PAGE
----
Defense Operating on Many Fronts, Dempsey Tells Congress
By Claudette Roulo
American Forces Press Service
WASHINGTON, April 16, 2013 The Defense Department and Congress can work together to sustain a balanced and peerless force, the chairman of the Joint Chiefs of Staff told members of the House Appropriations Committee today.
During testimony with Defense Secretary Chuck Hagel on the defense portion of the president’s proposed fiscal year 2014 budget, Army Gen. Martin E. Dempsey said that, despite serving in a time of extraordinary uncertainty, "our men and women in uniform are steadfast in their devotion to duty."
U.S. military forces are deployed around the world, the chairman said, and performing complex and demanding missions. In Afghanistan, troops are simultaneously fighting, transitioning and redeploying.
"Our joint force has been vigilant elsewhere as well," he said. In Northeast Asia and the Middle East, U.S. military forces are deterring aggression and assuring allies in the face of provocation, Dempsey said.
Through close relationships with interagency and international partners, the department is defending the nation against cyberattacks and acting to defeat al-Qaida, the chairman said.
"We're rebalancing to the Asia-Pacific and adapting our force posture to a new normal of combustible violence in North Africa and in the Middle East, and we're also working with others to keep Syria's very complex conflict from destabilizing the entire region,” Dempsey said. “We're prepared with options should military force be called upon, … assuming it can be used effectively to secure our interests without making matters worse."
Citing an "uncertain and dangerous future," Dempsey said the president's budget proposal was purpose-built to protect the nation from coercion.
"It aims to restore our versatility to a more affordable joint force in support of our defense strategy," the general told the House panel.
However, he said, the budget does not reflect the full impact sequestration spending cuts will have on readiness. It gives the department more time to adjust and absorb the cuts, but uncertainty persists, he added.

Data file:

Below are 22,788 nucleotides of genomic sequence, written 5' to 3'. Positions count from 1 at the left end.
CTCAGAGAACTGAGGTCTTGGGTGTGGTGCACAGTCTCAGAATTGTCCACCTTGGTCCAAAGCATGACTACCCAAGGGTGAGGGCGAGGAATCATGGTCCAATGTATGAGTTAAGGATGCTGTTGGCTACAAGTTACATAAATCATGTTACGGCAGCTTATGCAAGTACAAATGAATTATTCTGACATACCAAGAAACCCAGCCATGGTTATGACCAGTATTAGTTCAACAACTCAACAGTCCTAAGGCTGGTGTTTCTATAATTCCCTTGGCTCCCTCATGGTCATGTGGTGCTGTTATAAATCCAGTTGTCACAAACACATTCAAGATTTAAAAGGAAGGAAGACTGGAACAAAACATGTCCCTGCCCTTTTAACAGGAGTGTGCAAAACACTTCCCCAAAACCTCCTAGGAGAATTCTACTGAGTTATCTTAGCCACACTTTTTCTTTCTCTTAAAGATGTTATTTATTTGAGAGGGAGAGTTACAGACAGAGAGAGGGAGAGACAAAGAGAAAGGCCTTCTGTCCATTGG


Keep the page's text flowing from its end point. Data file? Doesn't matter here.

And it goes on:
The department still is accumulating the information needed to determine the costs incurred due to curtailed and cancelled training, the chairman said. Restoring readiness is more expensive than maintaining it, he said, and these costs are not accounted for in the proposed fiscal year 2014 budget.
"That's concerning," he added. “Recovery costs will compete now with our ability to build the joint force in the out years.”
The proposed budget does keep the force balanced, the nation's top military officer said. It supports forward-deployed operations, upholds funding for emerging capabilities, lowers manpower costs, reduces excess infrastructure and makes health care more sustainable, he said.
"Most importantly," the chairman continued, "it invests in our true, decisive advantage, which is our people. It treats being the best-led, the best-trained and the best-equipped military as the non-negotiable imperative.”
The nation has a shared imperative to honor its commitment to its military and veterans, he said, by continuing to support investment in world-class medical treatment and by battling suicides and sexual assault.
"The joint force is looking for us to lead them through this period of historic fiscal correction," the chairman said. "But we can't do it alone."
"We have an … obligation, with this, and every future budget, to restore confidence," Dempsey said. "We have it within us to stay strong as a global leader and as a reliable partner."
This will require time, flexibility and budget certainty, he said.
"And that means a predictable funding stream,” he added. “It means the time to deliberately evaluate the trade-offs and force structure, modernization, compensation and readiness. And it means the full flexibility to keep the force in balance."